Initially the appellate court dismissed, on jurisdictional grounds, San-Dee's appeal of the order striking its indemnity count. In an earlier appeal of the matter, however, this court reversed the appellate court's decision and held that the appeal was proper. Also in the previous appeal, this court considered arguments by Brookshore concerning the substance of San-Dee's indemnity claim. The court construed the indemnity count of San-Dee's third-party complaint as actually setting forth two *165 separate theories of recovery: one was for "implied indemnity under the common law alleging a pre-tort relationship and active negligence on the part of Brookshore," and the other was based on the allegations "that the allegedly negligent employee (Ayala) was a servant loaned by San-Dee to Brookshore and thus Brookshore was responsible for his conduct." (99 Ill. 2d 344, 347.) With respect to the first theory, the court considered, but did not decide, Brookshore's argument that there could be no basis here for finding that it was actively negligent and San-Dee passively negligent. That argument presupposed the continued recognition of actions for implied indemnity, but because the parties had not addressed the issue, the court remanded the action to the appellate court so that the question could be presented there. The court also considered Brookshore's argument that San-Dee's loaned-servant theory was better understood as an affirmative defense to the underlying action than as a basis for a third-party action. The court noted that the loaned-servant rule was a principle of agency law rather than a ground for indemnity. Still, the court believed that allowing San-Dee to use the loaned-servant theory as a basis for a third-party action was preferable to requiring San-Dee to present the theory as an affirmative defense without also being able to bring the borrowing employer into the case as a codefendant.
On remand, the appellate court ruled that the Contribution Act had entirely supplanted the doctrine of implied indemnity. (139 Ill. App.3d 289, 296.) After considering at length the relationship between implied indemnity and contribution, the appellate court concluded that contribution provided a full and adequate remedy to a third-party plaintiff and that the continued recognition of a cause of action for implied indemnity would be inconsistent with one of the purposes of the Contribution Act, that of encouraging settlements. Also, *166 the appellate court believed that San-Dee's loaned-servant allegations stated a cause of action for contribution and therefore instructed San-Dee to replead the theory in that form.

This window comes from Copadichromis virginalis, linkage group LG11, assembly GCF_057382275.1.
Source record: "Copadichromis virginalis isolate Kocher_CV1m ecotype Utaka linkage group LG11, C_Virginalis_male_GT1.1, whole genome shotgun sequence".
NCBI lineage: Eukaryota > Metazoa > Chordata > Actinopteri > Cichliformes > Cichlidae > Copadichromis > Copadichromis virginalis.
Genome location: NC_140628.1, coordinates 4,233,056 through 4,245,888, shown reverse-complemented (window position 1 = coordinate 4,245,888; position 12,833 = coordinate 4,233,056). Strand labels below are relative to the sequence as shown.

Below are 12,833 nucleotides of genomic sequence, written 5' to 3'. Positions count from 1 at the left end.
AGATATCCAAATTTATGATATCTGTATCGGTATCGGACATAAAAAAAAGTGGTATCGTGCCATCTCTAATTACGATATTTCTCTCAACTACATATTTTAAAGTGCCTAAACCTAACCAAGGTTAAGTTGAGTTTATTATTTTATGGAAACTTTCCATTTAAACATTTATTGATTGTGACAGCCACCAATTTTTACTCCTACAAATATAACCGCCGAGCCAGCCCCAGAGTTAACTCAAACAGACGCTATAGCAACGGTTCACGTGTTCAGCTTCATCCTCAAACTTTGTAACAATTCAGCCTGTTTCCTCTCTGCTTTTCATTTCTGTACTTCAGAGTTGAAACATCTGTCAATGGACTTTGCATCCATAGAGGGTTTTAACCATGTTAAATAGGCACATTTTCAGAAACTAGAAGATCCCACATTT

As a preliminary matter, San-Dee and Brookshore agree that the appellate court erred in holding that the loaned-servant allegations should be repleaded here as a contribution claim. The appellate court apparently assumed that San-Dee's loaned-servant theory was a species of indemnity and would therefore fall with the demise of that doctrine. In the previous appeal, however, this court recognized San-Dee's loaned-servant theory as distinct from its claim for indemnity. Under that view, then, the loaned-servant theory was found to provide an independent basis for a third-party action, and therefore it would not be affected by the curtailment or elimination of implied indemnity.
Brookshore also contends that San-Dee's loaned-servant theory does not provide a logical basis for a third-party action and should be pleaded instead as an affirmative defense to the original action for wrongful death. In the previous appeal this court noted the imprecision of regarding San-Dee's loaned-servant allegations as a cause of action for indemnity: if the allegations were true, then San-Dee would owe no damages for which it would need to be indemnified. (99 Ill. 2d 344, 351.) Nevertheless, the court allowed San-Dee to maintain a third-party claim against Brookshore on a loaned-servant theory, reasoning that such a procedure would prevent the possibility of inconsistent results in successive actions against the lending and borrowing employers and would avoid an unnecessary dissipation of judicial resources. (99 Ill. 2d 341, 352.) This court is no less concerned now than in 1984 about the potential for inconsistent results and wasted resources, and upon reconsideration we do not believe that San-Dee should be allowed to use the *167 loaned-servant theory as the basis for a third-party action against Brookshore. San-Dee is free to assert the theory in the underlying action, and that will provide the more efficient resolution of the issue. If established, the loaned-servant allegations will defeat recovery by the plaintiff; if the theory fails, it cannot then serve as the basis for a third-party action against Brookshore.